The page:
Jan. 23, 2012— -- Tiiu Leek's pain began suddenly nearly a decade ago, upending her successful career as a television newscaster for KCLA in Los Angeles.
"I got this intense burning pain in the right groin and it did not go away," said the now 61-year-old. "It was as if someone had taken a hot iron and simply put it in my body on a nerve."
"It was a two-and-a-half year nightmare," she said. "I had to stop working – I couldn't even sit at the news desk because of the hot, searing pain and pins and needles going in my vagina and upper thighs."
Pain affects more than 116 million Americans annually and is a major cause of work disability and one of the most common reasons for taking medication, according to a 2011 Institute of Medicine report.
Of those Americans, about 50 million are women, according Campaign to End Chronic Pain in Women.
Today, a new study in the Journal of Pain reports that women seeking medical care for a wide range of medical problems in the hospital or clinics at Stanford University School of Medicine reported higher pain intensity, on average, compared with men with these same diagnoses.
Women reported more intense pain than men in 14 of 47 disease categories. Men did not report more intense pain in any category. Women with musculoskeletal disorders such as back, neck and joint pain, sinusitis and even high blood pressure reported more intense pain then men with these conditions.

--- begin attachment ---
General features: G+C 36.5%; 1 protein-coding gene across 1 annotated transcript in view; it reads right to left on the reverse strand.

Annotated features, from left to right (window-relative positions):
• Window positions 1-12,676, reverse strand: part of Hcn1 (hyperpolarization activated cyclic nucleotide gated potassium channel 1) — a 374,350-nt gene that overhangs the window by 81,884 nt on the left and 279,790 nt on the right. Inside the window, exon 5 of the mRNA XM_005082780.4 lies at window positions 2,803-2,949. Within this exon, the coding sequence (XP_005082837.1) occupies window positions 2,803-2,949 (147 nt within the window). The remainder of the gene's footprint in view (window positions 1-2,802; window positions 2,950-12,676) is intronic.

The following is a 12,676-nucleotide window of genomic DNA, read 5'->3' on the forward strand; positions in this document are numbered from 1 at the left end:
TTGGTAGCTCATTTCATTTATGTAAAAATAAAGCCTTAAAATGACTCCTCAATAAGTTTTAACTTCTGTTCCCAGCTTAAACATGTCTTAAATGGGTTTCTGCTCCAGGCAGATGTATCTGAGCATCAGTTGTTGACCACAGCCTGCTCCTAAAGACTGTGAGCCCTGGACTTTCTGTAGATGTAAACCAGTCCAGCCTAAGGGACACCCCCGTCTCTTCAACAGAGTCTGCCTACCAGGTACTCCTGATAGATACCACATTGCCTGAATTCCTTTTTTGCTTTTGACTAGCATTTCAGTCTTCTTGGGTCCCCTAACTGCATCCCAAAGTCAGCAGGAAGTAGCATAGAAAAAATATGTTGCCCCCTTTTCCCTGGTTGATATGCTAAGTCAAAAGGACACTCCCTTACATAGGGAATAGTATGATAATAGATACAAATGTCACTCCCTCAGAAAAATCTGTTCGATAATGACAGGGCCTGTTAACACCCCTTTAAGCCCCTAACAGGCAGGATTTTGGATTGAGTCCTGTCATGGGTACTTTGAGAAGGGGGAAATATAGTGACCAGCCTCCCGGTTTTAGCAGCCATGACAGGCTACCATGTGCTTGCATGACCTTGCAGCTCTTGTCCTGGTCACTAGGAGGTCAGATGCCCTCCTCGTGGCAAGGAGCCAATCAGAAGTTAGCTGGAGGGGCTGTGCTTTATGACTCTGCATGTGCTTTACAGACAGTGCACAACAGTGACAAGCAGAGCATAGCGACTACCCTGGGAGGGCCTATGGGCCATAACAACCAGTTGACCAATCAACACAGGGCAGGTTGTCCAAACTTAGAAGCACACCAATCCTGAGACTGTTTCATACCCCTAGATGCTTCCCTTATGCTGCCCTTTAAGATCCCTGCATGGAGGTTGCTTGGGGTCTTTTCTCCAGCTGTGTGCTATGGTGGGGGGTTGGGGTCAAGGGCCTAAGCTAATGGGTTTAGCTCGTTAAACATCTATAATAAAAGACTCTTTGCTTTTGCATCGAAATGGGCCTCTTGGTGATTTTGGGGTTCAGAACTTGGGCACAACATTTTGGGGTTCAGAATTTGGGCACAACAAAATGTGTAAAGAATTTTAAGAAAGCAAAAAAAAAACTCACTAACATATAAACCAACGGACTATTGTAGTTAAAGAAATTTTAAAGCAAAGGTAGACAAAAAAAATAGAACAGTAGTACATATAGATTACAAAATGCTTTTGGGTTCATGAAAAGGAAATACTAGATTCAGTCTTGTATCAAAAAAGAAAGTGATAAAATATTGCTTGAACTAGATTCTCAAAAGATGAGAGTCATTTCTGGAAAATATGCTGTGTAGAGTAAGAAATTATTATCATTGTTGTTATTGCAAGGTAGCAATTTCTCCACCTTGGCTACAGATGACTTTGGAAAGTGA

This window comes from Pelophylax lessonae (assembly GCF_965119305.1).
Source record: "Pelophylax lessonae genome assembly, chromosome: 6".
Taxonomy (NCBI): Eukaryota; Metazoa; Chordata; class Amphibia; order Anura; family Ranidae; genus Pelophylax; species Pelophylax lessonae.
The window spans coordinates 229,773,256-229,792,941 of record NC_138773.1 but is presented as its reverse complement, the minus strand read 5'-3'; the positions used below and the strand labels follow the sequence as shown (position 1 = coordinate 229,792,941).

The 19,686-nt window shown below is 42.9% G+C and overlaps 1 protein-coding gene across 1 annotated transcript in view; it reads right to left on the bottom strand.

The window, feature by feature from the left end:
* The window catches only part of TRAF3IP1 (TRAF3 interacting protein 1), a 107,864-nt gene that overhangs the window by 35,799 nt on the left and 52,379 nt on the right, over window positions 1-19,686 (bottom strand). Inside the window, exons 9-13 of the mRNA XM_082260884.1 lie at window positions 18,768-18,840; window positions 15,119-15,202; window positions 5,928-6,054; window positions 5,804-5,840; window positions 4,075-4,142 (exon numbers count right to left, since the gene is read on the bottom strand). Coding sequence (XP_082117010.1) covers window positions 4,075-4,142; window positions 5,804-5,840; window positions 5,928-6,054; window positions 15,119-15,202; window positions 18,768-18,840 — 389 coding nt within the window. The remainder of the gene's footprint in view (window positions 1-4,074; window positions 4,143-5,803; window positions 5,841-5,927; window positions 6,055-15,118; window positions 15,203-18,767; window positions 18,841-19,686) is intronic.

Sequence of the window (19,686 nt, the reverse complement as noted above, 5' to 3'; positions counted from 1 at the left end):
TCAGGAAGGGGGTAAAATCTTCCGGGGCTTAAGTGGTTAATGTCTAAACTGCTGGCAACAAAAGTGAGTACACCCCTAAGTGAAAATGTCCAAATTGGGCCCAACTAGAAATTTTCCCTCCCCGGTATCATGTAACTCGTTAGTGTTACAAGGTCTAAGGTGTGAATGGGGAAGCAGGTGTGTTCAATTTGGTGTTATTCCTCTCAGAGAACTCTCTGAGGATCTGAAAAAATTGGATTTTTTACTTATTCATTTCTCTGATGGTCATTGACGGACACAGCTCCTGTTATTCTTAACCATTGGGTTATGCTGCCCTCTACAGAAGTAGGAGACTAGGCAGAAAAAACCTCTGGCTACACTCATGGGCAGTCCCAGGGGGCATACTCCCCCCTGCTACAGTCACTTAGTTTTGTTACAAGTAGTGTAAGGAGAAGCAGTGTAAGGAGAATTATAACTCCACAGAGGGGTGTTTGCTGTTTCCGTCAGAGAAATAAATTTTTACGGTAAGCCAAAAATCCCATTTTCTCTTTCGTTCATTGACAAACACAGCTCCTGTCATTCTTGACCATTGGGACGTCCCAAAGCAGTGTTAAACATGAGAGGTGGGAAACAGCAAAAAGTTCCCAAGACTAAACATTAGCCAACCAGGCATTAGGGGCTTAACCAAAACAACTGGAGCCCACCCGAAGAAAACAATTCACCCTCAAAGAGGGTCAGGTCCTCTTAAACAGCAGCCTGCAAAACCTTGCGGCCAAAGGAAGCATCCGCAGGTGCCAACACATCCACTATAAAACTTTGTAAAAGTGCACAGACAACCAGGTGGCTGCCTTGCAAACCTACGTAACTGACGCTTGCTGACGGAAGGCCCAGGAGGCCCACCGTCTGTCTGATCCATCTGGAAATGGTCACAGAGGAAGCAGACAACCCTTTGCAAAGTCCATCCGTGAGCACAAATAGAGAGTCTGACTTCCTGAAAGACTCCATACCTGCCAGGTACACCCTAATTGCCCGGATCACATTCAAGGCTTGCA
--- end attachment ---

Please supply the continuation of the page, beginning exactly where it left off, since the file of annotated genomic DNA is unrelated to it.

Authors cautioned that this study cannot determine whether pain is actually experienced more intensely by women or whether women simply communicate better with their health care providers about pain.
But many other medical experts are skeptical about the Stanford study. They say the authors didn't account for the possibility that if many women had additional diseases that caused pain, it could actually be the other diseases, and not their gender, which is responsible for the women having more pain than men.
"It's a flawed study," said Dr. Lloyd Saberski, medical director of the Advanced Diagnostic Pain Treatment Centers at Yale University. "Just how accurate is the data collected? Probably not too accurate."
He said the study was "dangerous" and potentially misleading and adds "nothing" to doctors' understanding of pain. Researchers did not control for factors such as coexisting depression and disease severity, he said.
Dr. Timothy Collins, assistant clinical professor of neurology at Duke University Medical Center, said researchers should have added this caveat: "Men consistently report lower levels of pain compared to women."
"At least in the US, there is a culture expecting men to complain less, not admit to as much pain, where women are generally allowed to express pain and emotions connected with pain," he said.
Dr. Carol Warfield, a specialist in anesthesia, critical care and pain medicine at Boston's Beth Israel Deaconess Medical Center agreed the study was interesting, but a "big point" was missed.